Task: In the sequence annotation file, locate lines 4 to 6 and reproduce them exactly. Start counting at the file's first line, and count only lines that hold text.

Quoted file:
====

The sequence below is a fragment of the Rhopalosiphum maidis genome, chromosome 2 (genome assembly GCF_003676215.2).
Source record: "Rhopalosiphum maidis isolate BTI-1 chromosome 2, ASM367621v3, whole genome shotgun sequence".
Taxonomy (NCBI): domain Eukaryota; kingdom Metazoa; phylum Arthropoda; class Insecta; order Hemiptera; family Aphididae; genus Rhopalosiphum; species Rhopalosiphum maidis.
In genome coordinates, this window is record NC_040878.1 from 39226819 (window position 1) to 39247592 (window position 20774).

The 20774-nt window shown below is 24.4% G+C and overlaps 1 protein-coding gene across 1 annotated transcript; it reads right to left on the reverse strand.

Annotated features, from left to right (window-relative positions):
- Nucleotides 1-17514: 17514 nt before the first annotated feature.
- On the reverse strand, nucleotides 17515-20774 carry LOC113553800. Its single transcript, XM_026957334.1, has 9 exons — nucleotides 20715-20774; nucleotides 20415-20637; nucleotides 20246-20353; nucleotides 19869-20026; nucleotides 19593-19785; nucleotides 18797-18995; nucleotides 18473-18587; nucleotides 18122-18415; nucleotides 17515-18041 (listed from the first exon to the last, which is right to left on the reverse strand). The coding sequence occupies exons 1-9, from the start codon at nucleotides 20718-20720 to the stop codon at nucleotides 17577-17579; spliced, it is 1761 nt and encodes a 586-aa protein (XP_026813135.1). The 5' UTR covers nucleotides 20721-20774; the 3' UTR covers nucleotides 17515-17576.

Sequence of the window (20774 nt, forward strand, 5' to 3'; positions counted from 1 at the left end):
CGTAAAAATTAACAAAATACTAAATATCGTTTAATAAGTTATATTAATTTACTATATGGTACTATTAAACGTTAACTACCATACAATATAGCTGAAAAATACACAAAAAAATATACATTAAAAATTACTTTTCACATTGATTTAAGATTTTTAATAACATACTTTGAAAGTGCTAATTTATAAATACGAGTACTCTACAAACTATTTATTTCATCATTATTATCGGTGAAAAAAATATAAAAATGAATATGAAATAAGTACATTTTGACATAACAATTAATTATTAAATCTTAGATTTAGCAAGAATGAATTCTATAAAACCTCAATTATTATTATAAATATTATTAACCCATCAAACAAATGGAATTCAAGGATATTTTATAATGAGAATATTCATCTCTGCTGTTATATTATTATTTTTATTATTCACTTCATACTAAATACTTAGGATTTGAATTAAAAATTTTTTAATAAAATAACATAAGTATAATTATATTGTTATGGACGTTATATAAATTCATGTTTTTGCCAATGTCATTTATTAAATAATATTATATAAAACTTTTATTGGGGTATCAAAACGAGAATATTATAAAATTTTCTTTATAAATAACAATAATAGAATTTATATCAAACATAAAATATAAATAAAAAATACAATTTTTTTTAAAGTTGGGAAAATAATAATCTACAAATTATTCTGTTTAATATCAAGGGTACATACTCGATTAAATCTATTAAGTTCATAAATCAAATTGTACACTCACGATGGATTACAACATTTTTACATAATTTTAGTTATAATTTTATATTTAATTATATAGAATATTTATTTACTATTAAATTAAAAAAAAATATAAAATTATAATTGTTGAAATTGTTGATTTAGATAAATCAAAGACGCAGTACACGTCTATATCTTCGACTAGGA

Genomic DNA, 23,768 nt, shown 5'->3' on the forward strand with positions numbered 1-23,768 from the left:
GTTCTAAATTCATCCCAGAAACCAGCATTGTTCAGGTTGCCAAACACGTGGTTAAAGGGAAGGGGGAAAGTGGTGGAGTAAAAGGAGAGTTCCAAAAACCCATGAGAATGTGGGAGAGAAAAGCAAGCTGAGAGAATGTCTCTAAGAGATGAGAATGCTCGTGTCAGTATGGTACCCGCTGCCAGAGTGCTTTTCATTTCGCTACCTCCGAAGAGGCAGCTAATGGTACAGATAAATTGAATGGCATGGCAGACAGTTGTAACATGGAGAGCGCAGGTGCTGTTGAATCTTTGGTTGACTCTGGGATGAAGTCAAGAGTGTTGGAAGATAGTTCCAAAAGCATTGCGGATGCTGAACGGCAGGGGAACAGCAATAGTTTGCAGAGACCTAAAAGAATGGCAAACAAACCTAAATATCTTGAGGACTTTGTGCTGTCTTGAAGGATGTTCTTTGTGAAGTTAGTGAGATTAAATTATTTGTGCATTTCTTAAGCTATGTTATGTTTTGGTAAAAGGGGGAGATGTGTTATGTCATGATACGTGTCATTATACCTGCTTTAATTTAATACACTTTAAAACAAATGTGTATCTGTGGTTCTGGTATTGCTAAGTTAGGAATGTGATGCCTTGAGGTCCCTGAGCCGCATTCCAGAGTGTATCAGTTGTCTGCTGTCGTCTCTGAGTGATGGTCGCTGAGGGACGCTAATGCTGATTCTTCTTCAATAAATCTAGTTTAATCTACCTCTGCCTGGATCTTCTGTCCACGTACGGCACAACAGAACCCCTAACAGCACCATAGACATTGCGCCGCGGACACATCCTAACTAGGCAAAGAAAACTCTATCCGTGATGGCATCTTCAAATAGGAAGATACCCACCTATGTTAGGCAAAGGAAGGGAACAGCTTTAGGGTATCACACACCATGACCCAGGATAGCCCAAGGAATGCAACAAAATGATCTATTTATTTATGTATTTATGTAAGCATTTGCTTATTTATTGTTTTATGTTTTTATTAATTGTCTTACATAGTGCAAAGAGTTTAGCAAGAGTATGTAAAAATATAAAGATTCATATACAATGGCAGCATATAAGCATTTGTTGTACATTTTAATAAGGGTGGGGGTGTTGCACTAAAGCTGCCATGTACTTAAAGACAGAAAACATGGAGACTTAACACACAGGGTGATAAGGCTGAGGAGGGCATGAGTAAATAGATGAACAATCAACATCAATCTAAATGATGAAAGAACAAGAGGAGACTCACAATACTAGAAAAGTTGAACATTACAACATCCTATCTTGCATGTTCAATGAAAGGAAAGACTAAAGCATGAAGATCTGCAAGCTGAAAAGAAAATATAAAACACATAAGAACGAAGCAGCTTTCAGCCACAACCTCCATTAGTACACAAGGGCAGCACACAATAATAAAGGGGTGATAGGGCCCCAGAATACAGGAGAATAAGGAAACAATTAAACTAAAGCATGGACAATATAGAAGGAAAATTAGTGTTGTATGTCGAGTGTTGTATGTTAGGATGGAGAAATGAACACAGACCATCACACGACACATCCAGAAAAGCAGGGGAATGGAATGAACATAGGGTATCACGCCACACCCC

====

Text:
In genome coordinates, this window is record NC_040878.1 from 39226819 (window position 1) to 39247592 (window position 20774).

The 20774-nt window shown below is 24.4% G+C and overlaps 1 protein-coding gene across 1 annotated transcript; it reads right to left on the reverse strand.

Annotated features, from left to right (window-relative positions):